What happens when you had promised to park your truck in a safe place but there were no such places on your route? – a case study

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What happens when you had promised to park your truck in a safe place but there were no such places on your route? – a case study

The shipper may expect the carrier to park vehicles only on protected car park facilities. It’s his right as a shipper. So, the haulier accepts the booking, then starts the route and then suddenly realizes that there are no such parking places on the way. He takes the break on the standard car park then the shipment is stolen. Bad luck? Definitely! But is it gross negligence as well?

To find out, I have taken a look at the case-law of the German courts and if you are a freight forwarder or carrier, this text is just right for you!

What happened in Belgium?

A German carrier received an order for the transport of both high-value and theft-sensitive goods from Germany to France. He had been given special safety instructions, which allowed him to park the vehicle only on CCTV-surveillance parking facilities. But there were no security car parks on route. The truck was left at the standard car park somewhere in Belgium. Late at night, the whole shipment had just vanished into thin air.

How did the shipper see it?

The shipper found the carrier guilty of gross negligence because he didn’t keep the safety requirements.

How did the carrier see it?

The carrier rejected all these allegations. Indeed, the vehicle wasn’t parked in a proper car park and what of it? Firstly, in his mind, safety instructions were entirely incompatible with German law. Secondly, the driver parked the truck right under the lamp. Thirdly, in the whole neighbourhood, there were no CCTV-surveillance parking facilities.

The dilemma

Before we move on to that point, what are your impressions? Is this a poor shipper who had been sacked due to the carrier’s ignorance? Or maybe a poor carrier for which there was no safe place for having a break? The cold-blooded shipper demands him to pay compensation over the 8,33 SDR per kilogram limits? It is your last chance to guess what the Court said!

What did the Court say?

The case was being processed by The Bremen Regional Court. It was all about whether we were dealing with gross negligence or not. The Court found the carrier guilty of gross negligence (Article 29 of the CMR Convention). 

  • Firstly, the carrier’s failure to fulfil his obligations was the root cause of the loss occurrence.
  • Secondly, the haulier did not prove that there were no proper parking facilities on the route; he just claimed this. Words do not create a proof, and they can also not replace it.
  • Thirdly, the haulier was obliged to follow the safety instructions, which he totally ignored. Such requirements were not something unusual and did not put him at an unreasonable disadvantage. The Court stated that the damage was caused by the reckless behaviour of the carrier, acting with the full awareness of the high possibility of theft. Therefore, the Court ordered him to pay compensation without being able to invoke his liability limitation according to Article 23 of the CMR Convention.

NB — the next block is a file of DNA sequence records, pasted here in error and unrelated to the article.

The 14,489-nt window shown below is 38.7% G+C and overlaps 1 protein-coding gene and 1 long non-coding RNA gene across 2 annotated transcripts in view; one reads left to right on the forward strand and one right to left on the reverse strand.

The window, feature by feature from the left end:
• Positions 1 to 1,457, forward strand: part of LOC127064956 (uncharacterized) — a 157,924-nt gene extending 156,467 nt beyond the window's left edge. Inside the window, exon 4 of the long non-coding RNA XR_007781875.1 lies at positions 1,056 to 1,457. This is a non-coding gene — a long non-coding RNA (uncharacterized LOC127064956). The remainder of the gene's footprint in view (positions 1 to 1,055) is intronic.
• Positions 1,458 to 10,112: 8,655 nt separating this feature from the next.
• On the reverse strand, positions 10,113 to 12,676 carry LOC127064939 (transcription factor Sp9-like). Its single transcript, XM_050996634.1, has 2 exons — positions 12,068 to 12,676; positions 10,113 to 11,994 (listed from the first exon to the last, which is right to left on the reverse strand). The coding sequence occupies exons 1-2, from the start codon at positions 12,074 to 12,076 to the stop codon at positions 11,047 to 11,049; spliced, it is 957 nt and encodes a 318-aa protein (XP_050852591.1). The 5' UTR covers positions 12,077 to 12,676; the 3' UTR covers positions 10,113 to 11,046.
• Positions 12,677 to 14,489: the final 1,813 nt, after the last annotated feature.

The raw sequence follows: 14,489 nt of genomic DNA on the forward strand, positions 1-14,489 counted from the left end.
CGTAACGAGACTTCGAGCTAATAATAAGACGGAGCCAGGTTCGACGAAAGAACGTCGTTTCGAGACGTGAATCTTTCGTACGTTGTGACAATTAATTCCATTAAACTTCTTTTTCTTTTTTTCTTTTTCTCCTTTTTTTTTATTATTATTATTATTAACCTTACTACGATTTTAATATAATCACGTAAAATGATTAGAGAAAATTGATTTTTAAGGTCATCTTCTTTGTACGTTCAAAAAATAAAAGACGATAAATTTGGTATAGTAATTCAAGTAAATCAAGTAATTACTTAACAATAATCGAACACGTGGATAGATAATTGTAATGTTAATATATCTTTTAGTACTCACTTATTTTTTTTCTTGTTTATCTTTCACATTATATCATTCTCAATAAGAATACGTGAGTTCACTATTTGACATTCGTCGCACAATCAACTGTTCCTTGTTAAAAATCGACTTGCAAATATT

These practices are the market standard. They were already subject to proceedings by the German courts, including the Federal Court of Justice, and that they were not found to be inappropriate with German transportation law. Moreover, according to German case-law, intentional violation of security obligations may constitute negligence on the part of the carrier, similar to default or intent, so the matter is serious!

Is it only a matter of “Ordnung muss sein”?*

But wait a minute! Why is it gross negligence? Is this typical case of German “Ordnung muss sein”? What was the haulier supposed to do? 

“Ordnung muss sein” and “Dura lex sed lex”** as well!

The haulier should reject the booking and make an offer with alternative security practices, for instance, second driver, etc. Indeed, but it is locking the stable door after the horse has bolted. If there were actually no suitable parking facilities, the haulier could not ignore the instructions because it seemed impossible to him. He should get further instructions on how to proceed, not act on his own.

The conclusions

One should not ignore the safety instructions. The essential principle in transportation is transport planning. Transport must be planned in such a way, that guidelines that had been given are possible to perform. If this is impossible or hardly achievable, then you should not assume that nothing will happen. Always remember:

“They’re funny things, accidents. You never have them till you’re having them.”

/Winnie the Pooh/

The German Court rightly indicated that in such circumstances the transportation booking should be cancelled and propositions should be submitted. If there are any difficulties or unexpected events, contact the shipper and get instructions on how to proceed. Improvisation and acting on your own is the worst solution.

* Ordnung muss sein – There must be order. German proverb.

** Dura lex, sed lex – It is harsh, but it is the law. A summary of the statement of the prominent Roman lawyer Ulpian.

Photo: Pixabay

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